l am not convinced that teaching AED is any different that teaching other courses. We do have architectural courses and integration courses that require a different approach than problem solving courses. But I am not convinced that in general AED courses require a diffenent methodology since to me nearly all of the courses we teach in AE are AED courses. I thought it was fine. I hope that you get what you were hoping for.
I have observed that the issue of integration is usually given little attention if any. Also, lifecycle economic analysis and sustainability do not always get the required attention. Congratulations! Your work will be a major contribution and will clarify what AE and AE design should be.
I specifically did not consider architectural design when answering these questions, only architectural engineering design. We have architectural design courses (two) and these are very important to the curriculum, but they are not engineering courses (a fact that our student evaluations remind us of). As I learn more about architectural engineering versus architecture I see that the two fields have significant differences and architectural engineering design and architectural design are also quite different. This sort of tension is good and we see it in other fields as well (environmental engineering versus applied microbiology or applied chemistry, for example) - we just need to continually recognize that architects and AEs necessarily have different jobs to do but they must work well together. I think the questionnaire will generate a lot of interesting information. This should hopefully provide some initial analysis of where we are with respect to AED and also start a strong dialogue (multilogue?) across the universities involved in AE instruction.
Identifying "design" in programs that focus in construction could be a challenge. Fine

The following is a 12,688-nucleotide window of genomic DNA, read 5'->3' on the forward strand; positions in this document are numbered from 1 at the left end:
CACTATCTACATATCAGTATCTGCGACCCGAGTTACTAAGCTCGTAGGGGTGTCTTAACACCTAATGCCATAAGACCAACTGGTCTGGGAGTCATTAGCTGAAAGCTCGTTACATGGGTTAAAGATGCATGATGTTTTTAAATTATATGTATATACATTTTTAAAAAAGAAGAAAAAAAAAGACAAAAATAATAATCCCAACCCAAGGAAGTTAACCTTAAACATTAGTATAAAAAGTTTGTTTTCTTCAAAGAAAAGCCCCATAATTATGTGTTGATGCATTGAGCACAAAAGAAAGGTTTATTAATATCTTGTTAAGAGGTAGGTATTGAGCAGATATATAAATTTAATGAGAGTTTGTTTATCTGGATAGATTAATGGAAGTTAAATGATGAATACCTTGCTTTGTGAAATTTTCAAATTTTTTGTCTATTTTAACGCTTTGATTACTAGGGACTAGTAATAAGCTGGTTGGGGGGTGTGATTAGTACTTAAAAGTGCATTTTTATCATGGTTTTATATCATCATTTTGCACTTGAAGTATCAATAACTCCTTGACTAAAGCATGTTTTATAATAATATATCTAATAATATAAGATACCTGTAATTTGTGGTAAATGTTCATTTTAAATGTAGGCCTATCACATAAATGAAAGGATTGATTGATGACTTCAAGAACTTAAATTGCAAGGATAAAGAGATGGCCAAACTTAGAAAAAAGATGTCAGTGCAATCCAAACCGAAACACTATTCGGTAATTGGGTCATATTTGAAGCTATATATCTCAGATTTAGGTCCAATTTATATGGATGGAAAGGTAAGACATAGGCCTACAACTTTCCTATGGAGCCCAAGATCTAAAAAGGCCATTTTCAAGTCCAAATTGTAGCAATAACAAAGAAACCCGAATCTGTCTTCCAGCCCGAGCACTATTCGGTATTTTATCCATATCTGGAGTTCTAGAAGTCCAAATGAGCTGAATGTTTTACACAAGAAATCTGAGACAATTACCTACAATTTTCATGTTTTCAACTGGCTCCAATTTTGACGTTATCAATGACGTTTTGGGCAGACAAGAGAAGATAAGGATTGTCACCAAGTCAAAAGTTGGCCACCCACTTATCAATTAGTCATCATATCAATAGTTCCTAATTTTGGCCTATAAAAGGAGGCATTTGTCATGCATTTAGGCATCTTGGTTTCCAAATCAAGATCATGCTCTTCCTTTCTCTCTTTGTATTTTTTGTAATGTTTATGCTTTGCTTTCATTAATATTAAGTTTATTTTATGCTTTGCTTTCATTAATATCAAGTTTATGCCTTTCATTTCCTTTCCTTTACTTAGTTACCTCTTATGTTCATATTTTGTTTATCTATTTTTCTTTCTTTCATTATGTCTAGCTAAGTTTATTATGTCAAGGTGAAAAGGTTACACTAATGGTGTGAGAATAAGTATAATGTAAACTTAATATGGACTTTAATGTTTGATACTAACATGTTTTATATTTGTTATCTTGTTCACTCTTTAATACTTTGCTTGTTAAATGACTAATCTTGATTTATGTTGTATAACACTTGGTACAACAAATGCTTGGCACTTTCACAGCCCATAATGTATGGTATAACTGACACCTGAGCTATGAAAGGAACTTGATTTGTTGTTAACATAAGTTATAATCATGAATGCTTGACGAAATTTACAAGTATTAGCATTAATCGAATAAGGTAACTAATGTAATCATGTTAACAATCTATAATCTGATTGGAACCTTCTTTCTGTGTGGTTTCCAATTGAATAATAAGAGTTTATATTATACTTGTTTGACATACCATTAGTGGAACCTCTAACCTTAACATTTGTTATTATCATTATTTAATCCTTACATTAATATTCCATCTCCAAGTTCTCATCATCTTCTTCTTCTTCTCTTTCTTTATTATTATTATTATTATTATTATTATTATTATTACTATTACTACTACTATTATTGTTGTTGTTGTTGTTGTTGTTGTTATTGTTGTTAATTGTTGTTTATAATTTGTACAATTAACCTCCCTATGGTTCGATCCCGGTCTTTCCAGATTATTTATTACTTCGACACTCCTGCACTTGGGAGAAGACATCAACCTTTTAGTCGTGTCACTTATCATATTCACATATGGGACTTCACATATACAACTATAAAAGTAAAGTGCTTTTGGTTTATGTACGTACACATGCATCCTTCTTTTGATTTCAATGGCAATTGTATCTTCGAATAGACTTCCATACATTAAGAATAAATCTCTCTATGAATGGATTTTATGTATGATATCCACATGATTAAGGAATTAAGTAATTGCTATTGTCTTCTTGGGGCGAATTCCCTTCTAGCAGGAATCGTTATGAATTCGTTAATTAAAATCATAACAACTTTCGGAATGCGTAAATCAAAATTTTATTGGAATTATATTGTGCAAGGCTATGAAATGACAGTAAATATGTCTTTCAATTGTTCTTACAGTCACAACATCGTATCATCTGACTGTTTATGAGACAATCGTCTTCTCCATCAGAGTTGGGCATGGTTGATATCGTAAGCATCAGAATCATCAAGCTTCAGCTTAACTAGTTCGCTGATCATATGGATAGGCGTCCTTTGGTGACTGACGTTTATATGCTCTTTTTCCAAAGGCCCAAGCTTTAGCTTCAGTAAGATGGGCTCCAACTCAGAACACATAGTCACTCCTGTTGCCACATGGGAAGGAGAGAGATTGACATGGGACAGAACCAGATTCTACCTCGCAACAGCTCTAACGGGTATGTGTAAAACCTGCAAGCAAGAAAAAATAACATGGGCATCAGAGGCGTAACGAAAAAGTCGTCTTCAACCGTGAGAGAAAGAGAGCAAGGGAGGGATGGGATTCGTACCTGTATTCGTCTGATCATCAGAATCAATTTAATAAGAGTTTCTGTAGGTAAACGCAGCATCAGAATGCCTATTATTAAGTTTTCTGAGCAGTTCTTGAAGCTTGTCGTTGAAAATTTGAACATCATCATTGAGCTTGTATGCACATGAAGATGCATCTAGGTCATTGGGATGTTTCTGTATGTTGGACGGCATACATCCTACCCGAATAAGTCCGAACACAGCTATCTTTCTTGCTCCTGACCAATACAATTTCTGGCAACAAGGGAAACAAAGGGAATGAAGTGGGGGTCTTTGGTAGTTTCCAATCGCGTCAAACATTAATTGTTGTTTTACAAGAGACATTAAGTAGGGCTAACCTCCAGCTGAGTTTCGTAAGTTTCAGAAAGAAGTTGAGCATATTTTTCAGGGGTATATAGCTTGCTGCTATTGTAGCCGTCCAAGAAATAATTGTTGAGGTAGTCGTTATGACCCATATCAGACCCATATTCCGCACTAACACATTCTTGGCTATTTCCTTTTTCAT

At this stage in my career, I teach more graduate classes and undergraduate engineering science and basic structural engineering. I used to teach R/C design, but not so much any more. Otherwise, I may have had stronger opinions on the matter. Some of the questions were vague and I tried to interpret them literally. Comments are noted in my answers whenever I made an interpretation of the question.
I think I've given you a bunch from an outsider's perspective. No matter what areas we emphasize in engineering (analysis, design, construction, etc.), it ultimately is in some way trying to understand the design process, either someone else's in analysis and construction managment, or our own in the creative design process. Probably the name of all engineering schools should end with "and Design"... And if you don't believe me, ask xxx! :) Great to meet you, Jim. Maybe continue the discussion some time over a cheese steak. :) xxxxx
Critical to the degree. Well conceived. It was interesting to take part in this study.
I think the key word is 'exploratory'. Ideally students should understand that most problems don't have a single optimum solution. So they should produce multiple solutions and evaluate them against one another. But again I think it's good that different schools develop different approaches. ABET should not be too prescriptive, but I do think that collaborative design is essential. Students should not be misled that design is a solitary pursuit. Jim- my colleague xxxxxx has a lot of thoughts about ABET requirements wrt cross-disciplinary design teams, so you should plan to spend some time talking to him.
You'll proably see a scattering of various definitions for AED. I think integration is extremely important going forward. This appears in the NAAB for their new criteria (1999) 'comprehensive design.' Keep in mind the changes with integrated project delivery (IPD) from the AIA. They redefined how and when engineers enter a project. Schematic design is gone. Leadership... Please send me an e-mail if you have any further questions. -xxxxxx
Update: 6/10/09